On Thursday, Sept. 3, the Escambia County Commission unanimously approved the allocation of the first $14.3 million of its Coronavirus Aid, Relief and Economic Security (CARES) funds. Families and businesses will receive half of the funds—$3.58 million each. The state is expected to release another $42.9 million to the county before the end of the year.
In voting for the allocation, Chairman Steven Barry said, “It’s very clear that the lion’s share of the money is going to direct support of our citizens. That’s what’s most important to me.”
The county’s website had no background documentation on the board meeting’s CARES Act presentation. Only three slides were released in the county’s COVID update on Friday, Sept. 4, that showed the allocations and the funding sources and the recent housing assistance application process results.
Deputy Administrator Chips Kirschenfeld told the commissioners the application process for the family assistance grants is tentatively scheduled for Friday, Sept. 18. However, the county has yet to release the specific details of the program.
The application process for housing assistance for homeowners and renters only lasted four days after the county was overwhelmed with over 890 applications with more than $3.3 million past due bills for the $813,451 made available by the Florida Housing Finance Corporation Coronavirus Relief Funds.
The remaining allocations of the $14.3 million covered rapid testing, food assistance, public health and safety, general government, FEMA reimbursement, operations and oversight, and replenishment.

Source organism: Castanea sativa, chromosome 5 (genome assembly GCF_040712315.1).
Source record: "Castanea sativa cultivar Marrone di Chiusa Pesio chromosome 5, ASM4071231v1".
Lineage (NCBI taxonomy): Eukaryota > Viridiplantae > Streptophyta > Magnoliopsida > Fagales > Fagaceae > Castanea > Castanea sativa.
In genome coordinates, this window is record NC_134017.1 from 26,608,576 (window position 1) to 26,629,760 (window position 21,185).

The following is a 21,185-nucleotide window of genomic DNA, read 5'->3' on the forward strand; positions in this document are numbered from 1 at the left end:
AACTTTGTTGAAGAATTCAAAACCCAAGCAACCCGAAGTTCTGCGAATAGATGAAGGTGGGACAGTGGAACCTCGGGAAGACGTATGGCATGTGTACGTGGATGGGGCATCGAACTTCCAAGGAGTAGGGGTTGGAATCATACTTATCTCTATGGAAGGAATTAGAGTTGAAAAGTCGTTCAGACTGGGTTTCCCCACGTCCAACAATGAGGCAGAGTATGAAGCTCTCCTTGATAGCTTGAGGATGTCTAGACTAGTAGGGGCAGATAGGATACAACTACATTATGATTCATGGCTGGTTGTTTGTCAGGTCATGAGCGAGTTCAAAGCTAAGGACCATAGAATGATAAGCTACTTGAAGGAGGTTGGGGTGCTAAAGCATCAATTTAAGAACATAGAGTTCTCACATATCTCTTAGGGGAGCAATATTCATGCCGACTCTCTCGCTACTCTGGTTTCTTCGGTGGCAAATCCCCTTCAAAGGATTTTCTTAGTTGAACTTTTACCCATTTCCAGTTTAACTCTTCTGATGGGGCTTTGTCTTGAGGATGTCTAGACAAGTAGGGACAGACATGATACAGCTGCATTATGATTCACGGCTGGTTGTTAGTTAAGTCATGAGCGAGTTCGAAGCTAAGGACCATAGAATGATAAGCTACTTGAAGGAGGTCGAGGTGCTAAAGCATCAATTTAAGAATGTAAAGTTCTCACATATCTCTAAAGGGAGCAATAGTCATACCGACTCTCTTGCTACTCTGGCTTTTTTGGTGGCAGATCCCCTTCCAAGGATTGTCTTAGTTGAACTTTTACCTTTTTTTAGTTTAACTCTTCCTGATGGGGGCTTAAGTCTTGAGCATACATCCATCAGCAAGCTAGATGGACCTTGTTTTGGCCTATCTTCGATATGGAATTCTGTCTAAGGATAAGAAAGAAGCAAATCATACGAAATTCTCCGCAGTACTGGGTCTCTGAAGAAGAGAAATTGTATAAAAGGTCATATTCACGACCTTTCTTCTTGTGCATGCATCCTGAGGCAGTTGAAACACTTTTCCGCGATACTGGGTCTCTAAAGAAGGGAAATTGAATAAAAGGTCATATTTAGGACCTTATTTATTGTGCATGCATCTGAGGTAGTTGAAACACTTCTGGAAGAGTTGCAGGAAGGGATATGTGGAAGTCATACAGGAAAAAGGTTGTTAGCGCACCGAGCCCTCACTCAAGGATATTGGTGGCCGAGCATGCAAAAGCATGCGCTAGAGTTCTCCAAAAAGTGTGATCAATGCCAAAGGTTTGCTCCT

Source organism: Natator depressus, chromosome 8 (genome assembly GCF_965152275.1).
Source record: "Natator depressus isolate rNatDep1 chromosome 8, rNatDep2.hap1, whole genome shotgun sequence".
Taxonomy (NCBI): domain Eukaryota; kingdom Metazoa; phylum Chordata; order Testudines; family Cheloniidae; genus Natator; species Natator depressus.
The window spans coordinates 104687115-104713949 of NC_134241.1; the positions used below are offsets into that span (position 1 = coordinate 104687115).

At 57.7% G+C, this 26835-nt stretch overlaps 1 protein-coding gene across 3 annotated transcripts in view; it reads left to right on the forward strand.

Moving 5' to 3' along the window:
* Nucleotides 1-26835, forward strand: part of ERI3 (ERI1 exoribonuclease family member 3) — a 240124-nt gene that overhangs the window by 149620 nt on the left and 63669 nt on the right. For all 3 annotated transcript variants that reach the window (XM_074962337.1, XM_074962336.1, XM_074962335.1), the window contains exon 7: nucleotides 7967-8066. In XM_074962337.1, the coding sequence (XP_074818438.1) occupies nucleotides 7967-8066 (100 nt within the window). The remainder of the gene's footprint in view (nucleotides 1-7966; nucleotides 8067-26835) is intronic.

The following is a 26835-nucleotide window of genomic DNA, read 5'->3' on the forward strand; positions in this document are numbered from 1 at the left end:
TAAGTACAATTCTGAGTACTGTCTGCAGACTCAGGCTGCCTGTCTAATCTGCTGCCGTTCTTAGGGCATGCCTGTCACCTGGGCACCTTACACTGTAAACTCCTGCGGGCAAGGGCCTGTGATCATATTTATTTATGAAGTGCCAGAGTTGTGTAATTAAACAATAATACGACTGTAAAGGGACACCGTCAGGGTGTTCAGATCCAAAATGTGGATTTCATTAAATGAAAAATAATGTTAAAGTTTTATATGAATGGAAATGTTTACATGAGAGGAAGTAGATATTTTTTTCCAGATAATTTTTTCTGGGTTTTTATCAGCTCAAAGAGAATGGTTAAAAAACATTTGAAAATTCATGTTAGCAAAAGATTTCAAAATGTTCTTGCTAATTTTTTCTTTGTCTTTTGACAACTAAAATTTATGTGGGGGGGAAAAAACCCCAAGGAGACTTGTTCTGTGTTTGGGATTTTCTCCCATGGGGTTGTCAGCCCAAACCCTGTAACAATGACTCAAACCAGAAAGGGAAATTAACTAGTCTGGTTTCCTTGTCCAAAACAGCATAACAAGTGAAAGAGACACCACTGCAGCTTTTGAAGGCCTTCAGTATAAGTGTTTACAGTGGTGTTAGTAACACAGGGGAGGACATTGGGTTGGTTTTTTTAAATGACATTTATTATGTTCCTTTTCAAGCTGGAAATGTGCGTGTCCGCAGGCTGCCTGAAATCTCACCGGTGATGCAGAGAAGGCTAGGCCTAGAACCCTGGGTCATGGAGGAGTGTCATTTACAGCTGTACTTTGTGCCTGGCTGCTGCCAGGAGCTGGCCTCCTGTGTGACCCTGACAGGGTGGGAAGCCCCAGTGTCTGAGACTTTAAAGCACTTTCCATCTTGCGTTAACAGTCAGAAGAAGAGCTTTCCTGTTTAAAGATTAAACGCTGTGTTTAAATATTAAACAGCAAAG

The commissioners expressed concern over the $250,000 that County Administrator Janice Gilley budgeted for COVID-19 Operations & Oversight. At their Aug. 27 meeting, the commissioners voted not to hire Integrity Group for a contract beyond its initial work of helping county administration set up its online portal for applications and the basic parameters of the program, for which Integrity Group was paid $25,000.
County staff told the board that the $250,000 in the budget pays for the portal and staff time and overtime for the validation and processing of applications and training on anti-fraud measures.
At the board’s Aug. 27 meeting, the commissioners approved having different grant amounts available for households with those less than five receiving $1,500 and those with five or more members getting $2,500. Apparently, that staff had been discussing with the commissioner behind the scenes changing those amounts.
“I know that there has been some discussions I’ve had about combining what we had previously discussed as the $1,500 and the $2,500 into one,” said Commissioner Robert Bender. “Listen, I think what we were trying to do was well-intentioned, but it was told to me that maybe we just merge that into a $2,000 across the board because of what would be required to be able to certify those things.”
He continued, “And so instead of doing an over or under five in the household, each household would just be able to get $2,000.”
Barry noted that the slide presentation showed the board had been changed to that amount.
“My presumption is that there is discussions with the administrator and board members to kind of make that added on here,” he said.
The chairman asked Deputy Administrator Kirschenfeld, who was filling in for Gilley at the meeting, if the online portal would be available on Sept. 15, as announced the previous week.
“We had a good Zoom meeting with the Neighborly technical people, and we already have draft applications for the Family CARES Act and the Business CARES Assistance,” said Kirschenfeld. “And those should be finalized as early as next week. So the date that we had discussed beginning on Friday, Sept. 18, they’ve said that’s very, very doable.”